(Phys.org) —An ambitious new paper published in Physical Review Letters seeks to describe intelligence as a fundamentally thermodynamic process. The authors made an appeal to entropy to inspire a new formalism that has shown remarkable predictive power. To illustrate their principles they developed software called Entropica, which when applied to a broad class of rudimentary examples, efficiently leads to unexpectedly complex behaviors. By extending traditional definitions of entropic force, they demonstrate its influence on simulated examples of tool use, cooperation, and even stabilizing an upright pendulum.
The familiar concept of entropy which states that systems are biased to evolve towards greater disorder, gives little indication about exactly how they evolve. Recently, physicists have begun to explore the idea that proceeding in a direction of maximum instantaneous entropy production is only one among many ways to go. More generally, the authors now suggest that systems which show intelligence, uniformly maximize the total entropy produced over their entire path through configuration space between the present time and some future time.
In accordance with Fermat's original principle, for the simple case where light travels in a constant medium, the path which minimizes time is a straight line. If however, the second point under consideration is within a different medium, the shortest path partitions the time spent in either according their refractive indexes. By analogy to Fermat, this new and more general view of thermodynamic systems, looks at the total path, rather than just the current state of the system.
The first author on the paper, Alex Wissner-Gross, describes intelligent behavior as a way to maximize the capture of possible future histories of a particular system. Starting from a formalism known as the 'canonical ensemble' (which is basically a probability distribution of states) the authors ultimately derive a measure they call causal entropic forcing. When following a causal path, entropy is based not on the internal arrangements accessible to a system at any particular time, but rather on the number of arrangements it could pass through on the way to possible future states.
In a practical simulation of a particle in a box, for example, the effect of causal entropic forcing is to keep the particle in a relatively central location. This effect can be understood as the system maximizing the diversity of causal paths that would be accessible by Brownian motion within the box. The authors also simulated different sized disks diffusing in a 2D geometry. With application of the causal forcing function, the system rapidly produced behaviors were larger disks "used" smaller disks to release other disks from trapped locations. In different scenarios of this general paradigm, disks cooperated together to achieve seemingly improbable results.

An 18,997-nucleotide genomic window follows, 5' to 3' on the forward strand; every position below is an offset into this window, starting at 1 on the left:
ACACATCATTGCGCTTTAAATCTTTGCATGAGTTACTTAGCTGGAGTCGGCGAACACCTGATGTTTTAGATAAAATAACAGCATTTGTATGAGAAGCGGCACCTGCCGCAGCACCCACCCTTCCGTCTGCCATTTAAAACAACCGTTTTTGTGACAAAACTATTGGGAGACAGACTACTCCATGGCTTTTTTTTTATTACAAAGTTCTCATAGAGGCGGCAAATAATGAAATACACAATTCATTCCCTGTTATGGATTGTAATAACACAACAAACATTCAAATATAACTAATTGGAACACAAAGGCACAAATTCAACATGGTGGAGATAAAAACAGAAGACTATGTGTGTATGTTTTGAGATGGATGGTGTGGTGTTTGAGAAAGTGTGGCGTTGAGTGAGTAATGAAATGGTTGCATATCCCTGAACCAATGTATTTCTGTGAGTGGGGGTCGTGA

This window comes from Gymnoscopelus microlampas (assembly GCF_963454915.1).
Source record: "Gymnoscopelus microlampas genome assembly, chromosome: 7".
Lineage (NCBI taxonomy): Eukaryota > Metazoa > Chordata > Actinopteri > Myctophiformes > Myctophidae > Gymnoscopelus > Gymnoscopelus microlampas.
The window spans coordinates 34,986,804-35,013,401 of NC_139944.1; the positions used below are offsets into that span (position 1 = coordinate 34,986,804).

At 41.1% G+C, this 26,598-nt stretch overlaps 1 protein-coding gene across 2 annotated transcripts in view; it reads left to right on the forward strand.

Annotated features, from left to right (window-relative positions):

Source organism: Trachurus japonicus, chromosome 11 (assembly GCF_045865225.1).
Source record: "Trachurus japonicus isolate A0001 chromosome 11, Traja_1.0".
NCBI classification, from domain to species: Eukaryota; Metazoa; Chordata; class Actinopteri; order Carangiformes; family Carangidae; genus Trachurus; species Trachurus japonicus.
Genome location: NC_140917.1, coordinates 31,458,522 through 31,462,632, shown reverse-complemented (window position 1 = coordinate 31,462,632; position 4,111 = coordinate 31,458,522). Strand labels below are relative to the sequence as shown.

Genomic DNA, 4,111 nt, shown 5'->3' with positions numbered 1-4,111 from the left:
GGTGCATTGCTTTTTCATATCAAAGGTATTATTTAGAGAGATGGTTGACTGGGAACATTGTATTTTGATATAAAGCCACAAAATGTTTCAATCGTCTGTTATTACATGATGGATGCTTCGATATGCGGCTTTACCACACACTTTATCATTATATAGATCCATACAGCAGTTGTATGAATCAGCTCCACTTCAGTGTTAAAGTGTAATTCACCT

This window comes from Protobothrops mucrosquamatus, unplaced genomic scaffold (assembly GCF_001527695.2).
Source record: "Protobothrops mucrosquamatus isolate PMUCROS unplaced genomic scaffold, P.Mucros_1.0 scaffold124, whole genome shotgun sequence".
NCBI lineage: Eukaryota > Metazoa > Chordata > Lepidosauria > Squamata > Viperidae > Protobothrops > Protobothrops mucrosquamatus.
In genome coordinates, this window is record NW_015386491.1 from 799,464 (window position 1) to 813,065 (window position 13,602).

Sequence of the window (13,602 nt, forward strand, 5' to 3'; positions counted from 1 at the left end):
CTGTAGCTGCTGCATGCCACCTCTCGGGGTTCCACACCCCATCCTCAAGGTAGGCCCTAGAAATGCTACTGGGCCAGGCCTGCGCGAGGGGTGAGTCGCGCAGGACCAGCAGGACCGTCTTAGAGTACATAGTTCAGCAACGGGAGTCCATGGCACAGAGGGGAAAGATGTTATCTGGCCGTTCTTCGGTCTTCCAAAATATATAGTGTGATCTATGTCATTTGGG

Many of these kinds of behaviors might also be compared to activities we now know exist in the normal biochemical operations of cells. For example, enzymes use complex changes in conformation, and various small cofactors, to manipulate proteins and other molecules. The nucleus extrudes mRNAs through pores against entropic forces which tend to hold the polymer coiled up in the the interior. The speed and efficiency at which machines like ribosomes and polymeraces operate, suggests that effects other than just pure Brownian motion are responsible for delivery of their substrates and subsequently binding them with the selectivity that is observed.
The biggest imaginative leap of the paper involved simulating a rigid, inverted pendulum stabilized by a translating cart. The authors suggest that when operating under a causal forcing function, this systems bears rudimentary resemblance to achieving upright walking. While this example may appear more relevant to finding new ways to program walking robots, as opposed to understanding the transition to walking in hominids, the overall diversity of behaviors modeled with this formalism does not fail to impress.
The spontaneous emergence of complex behaviors now has a new tool which can be used to probe its possible origins. New methods of solving traditional challenges in artificial intelligence may also be investigated. Programming machines to play games like GO, where humans still appear to have the edge might also be make use of these methods. The Entropica simulation software is available in demo form from the authors website, as are other materials related to their new paper.
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More information: Causal Entropic Forces, Phys. Rev. Lett. 110, 168702 (2013) prl.aps.org/abstract/PRL/v110/i16/e168702
Recent advances in fields ranging from cosmology to computer science have hinted at a possible deep connection between intelligence and entropy maximization, but no formal physical relationship between them has yet been established. Here, we explicitly propose a first step toward such a relationship in the form of a causal generalization of entropic forces that we find can cause two defining behaviors of the human "cognitive niche"—tool use and social cooperation—to spontaneously emerge in simple physical systems. Our results suggest a potentially general thermodynamic model of adaptive behavior as a nonequilibrium process in open systems.